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What would it have taken for Spike Lee to go balls to the walls like he did on his best film "Do The Right Thing"? We'll never know.  

 Rated R (135 mins)

Two Stars


Groupthink doesn't live here, critical thought does.

This ad-free website is dedicated to Agnès Varda and to Luis Buñuel.

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Cole Smithey on Patreon

March 21, 2018



Groupthink doesn't live here, critical thought does.

This ad-free website is dedicated to Agnès Varda and to Luis Buñuel.

Get cool rewards when you click on the button to pledge your support through Patreon. Thanks a lot pal! Your generosity keeps the reviews coming!

Cole Smithey on Patreon


Colesmithey.comLars von Trier’s second installment in his Brechtian trilogy of American culture stays true to the stage bound theatrical setting of his first installment (“Dogville” 2003) even if his protagonist heroine Grace seems not to have kept any continuity from her traumatizing experiences in Dogville, i.e. multiple rapes, torture, and various humiliations, including being enslaved before ordering the massacre of a small town.

After all, murderers are humiliated by their own bloodlust.

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Perhaps that is as it should be. That was a lot of baggage. Bryce Dallas Howard takes over the role that Nicole Kidman portrayed in “Dogville,” just as Willem Dafoe fills James Caan’s shoes as Grace’s gangster father this time around.

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Under von Trier’s fluid handheld camera there is no mistaking the parable aspect of his rigorous dramaturgy, this time dedicated to a slave plantation operating 70 years pat the abolishment of slavery. If you do the math you know that it’s Depression Era 1933. You don’t have to ponder long to realize that slavery in America continues albeit under a transmogrified state of incremental genocide glossed over with pretty words such as democracy, freedom, and capitalism.


So it is that our minimalist tale of colonialism, best intentions, and hidden agendas comes into microcosmic view when the headstrong Grace arrives at Manderlay in the company of her smarmy dad and his gun-toting henchmen and lawyers.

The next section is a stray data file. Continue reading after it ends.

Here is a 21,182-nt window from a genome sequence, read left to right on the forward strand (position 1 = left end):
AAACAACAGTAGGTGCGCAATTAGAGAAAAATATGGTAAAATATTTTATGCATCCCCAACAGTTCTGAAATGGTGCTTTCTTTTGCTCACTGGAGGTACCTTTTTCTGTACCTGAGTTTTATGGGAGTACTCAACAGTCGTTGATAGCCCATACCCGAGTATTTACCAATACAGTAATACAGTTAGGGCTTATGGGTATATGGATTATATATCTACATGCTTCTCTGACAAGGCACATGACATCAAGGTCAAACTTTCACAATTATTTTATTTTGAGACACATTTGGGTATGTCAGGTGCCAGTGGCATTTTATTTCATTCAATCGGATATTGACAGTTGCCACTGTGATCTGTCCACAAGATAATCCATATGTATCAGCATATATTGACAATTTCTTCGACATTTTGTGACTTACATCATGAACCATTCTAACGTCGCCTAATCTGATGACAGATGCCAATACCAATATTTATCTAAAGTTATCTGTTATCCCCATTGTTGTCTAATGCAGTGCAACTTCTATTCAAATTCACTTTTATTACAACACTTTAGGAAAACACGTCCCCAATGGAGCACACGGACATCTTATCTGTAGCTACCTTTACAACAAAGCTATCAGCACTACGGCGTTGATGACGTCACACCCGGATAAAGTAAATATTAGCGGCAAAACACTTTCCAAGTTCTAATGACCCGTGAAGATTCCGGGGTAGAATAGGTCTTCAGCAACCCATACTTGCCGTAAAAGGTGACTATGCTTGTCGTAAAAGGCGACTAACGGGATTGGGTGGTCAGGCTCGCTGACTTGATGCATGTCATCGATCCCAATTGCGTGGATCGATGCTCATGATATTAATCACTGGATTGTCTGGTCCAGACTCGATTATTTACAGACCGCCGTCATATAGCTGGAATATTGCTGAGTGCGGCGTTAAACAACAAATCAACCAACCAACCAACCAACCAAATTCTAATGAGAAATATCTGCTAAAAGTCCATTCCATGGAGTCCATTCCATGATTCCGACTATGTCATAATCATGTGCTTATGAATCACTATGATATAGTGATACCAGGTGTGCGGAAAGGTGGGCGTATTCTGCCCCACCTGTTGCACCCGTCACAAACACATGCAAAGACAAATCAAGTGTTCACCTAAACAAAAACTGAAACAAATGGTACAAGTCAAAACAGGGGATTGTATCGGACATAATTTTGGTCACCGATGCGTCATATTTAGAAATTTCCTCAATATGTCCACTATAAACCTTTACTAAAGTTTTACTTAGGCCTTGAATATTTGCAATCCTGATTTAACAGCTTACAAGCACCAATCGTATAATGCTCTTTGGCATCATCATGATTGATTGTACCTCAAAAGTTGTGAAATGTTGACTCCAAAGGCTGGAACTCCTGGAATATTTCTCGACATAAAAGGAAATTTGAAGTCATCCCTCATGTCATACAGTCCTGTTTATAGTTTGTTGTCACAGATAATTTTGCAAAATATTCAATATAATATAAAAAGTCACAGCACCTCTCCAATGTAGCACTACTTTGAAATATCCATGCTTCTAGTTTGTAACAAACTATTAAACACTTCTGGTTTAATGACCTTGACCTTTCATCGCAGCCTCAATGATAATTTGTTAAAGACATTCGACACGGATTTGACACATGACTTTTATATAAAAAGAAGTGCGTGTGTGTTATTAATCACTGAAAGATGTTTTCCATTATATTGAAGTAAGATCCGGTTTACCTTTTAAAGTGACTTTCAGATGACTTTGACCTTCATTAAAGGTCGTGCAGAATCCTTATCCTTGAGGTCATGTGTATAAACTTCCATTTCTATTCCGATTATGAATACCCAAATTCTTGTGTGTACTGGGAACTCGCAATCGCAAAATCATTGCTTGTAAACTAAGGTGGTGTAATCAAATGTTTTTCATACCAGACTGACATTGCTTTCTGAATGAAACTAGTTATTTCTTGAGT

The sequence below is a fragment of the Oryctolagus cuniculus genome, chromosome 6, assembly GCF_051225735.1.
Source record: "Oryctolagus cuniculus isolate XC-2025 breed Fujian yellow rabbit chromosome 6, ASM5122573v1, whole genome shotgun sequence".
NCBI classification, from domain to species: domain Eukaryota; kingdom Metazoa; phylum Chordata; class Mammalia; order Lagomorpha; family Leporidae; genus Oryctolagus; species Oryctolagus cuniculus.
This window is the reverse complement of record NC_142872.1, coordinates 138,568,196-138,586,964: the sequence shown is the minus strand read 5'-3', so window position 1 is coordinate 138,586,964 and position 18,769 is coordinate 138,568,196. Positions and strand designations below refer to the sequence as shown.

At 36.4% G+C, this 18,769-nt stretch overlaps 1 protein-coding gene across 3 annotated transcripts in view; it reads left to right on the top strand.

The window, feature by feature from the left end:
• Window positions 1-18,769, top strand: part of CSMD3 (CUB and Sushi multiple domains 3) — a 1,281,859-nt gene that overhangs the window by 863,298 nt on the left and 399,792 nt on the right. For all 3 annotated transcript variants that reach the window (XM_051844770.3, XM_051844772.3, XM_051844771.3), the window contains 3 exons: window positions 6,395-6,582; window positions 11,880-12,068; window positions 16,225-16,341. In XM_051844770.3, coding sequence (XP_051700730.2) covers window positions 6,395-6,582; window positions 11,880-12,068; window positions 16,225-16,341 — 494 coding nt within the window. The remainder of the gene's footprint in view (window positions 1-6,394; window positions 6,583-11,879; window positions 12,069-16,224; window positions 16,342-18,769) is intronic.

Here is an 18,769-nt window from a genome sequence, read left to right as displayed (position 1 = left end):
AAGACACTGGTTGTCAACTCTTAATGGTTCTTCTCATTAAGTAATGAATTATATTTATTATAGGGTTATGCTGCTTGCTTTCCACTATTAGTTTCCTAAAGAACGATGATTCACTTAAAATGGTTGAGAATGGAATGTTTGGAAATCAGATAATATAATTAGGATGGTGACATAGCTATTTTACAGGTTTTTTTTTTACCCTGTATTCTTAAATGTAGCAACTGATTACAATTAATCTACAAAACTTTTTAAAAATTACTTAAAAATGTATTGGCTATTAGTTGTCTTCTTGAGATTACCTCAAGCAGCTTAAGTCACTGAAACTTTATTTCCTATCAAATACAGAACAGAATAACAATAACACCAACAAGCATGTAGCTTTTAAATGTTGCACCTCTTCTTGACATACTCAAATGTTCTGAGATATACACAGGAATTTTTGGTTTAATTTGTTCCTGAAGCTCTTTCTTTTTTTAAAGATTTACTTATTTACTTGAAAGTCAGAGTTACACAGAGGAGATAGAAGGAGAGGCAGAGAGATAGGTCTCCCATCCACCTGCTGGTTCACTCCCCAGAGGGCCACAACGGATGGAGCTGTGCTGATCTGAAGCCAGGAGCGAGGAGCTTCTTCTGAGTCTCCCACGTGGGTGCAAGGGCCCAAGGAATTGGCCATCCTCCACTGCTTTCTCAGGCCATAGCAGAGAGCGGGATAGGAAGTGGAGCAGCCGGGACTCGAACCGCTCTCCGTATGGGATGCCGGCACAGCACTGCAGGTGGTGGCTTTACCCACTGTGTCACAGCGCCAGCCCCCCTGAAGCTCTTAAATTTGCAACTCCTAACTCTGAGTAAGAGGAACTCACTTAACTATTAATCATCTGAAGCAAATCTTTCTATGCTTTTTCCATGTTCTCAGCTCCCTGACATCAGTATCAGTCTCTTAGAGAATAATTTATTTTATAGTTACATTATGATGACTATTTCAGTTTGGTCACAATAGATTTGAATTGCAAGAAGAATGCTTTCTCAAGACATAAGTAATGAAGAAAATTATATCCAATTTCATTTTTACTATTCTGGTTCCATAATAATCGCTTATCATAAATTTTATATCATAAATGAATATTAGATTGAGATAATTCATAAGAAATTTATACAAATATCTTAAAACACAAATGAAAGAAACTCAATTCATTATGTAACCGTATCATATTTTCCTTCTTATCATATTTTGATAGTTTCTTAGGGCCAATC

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A slave (Isaach De Bankolé) is strapped to a grate, about to be whipped by one of his white masters when Grace intercedes and takes the whip away from the brute with the aid of her dad’s goons. The plantation matriarch Mam (Lauren Bacall) appears from her mansion with shotgun in hand, but put in her place by Grace. Mam wasn’t long for this world anyway as it turns out but she does leave behind a book (“Mam’s Law”) which includes a “code of conduct” for the plantation. Most appalling, if informative, is the book’s dilatation of seven slave character types with titles such as “Proudly,” “Clownin’,” and “Pleasin’.”

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Grace decides to stay on at Manderlay in order to oversee the slaves’ transition to freedom. She keeps her father’s lawyer and a few of his guards. Under von Trier’s seven remaining chapter headings, Grace learns the hard way the unseen forces and brutal tactics that undo her naïve attempts at leading the slave community to any form of holistic equality.


Not since Ingmar Bergman’s trenchant Cinema has a filmmaker so efficiently tackled universal truths of human behavior that predictably veer toward duplicity, greed and the lowest common denominator of groupthink that priests, politicians, judges, and corporate CEOs wield under the guise of democracy. “The lesser of two evils” is still immoral, n’est-ce pas?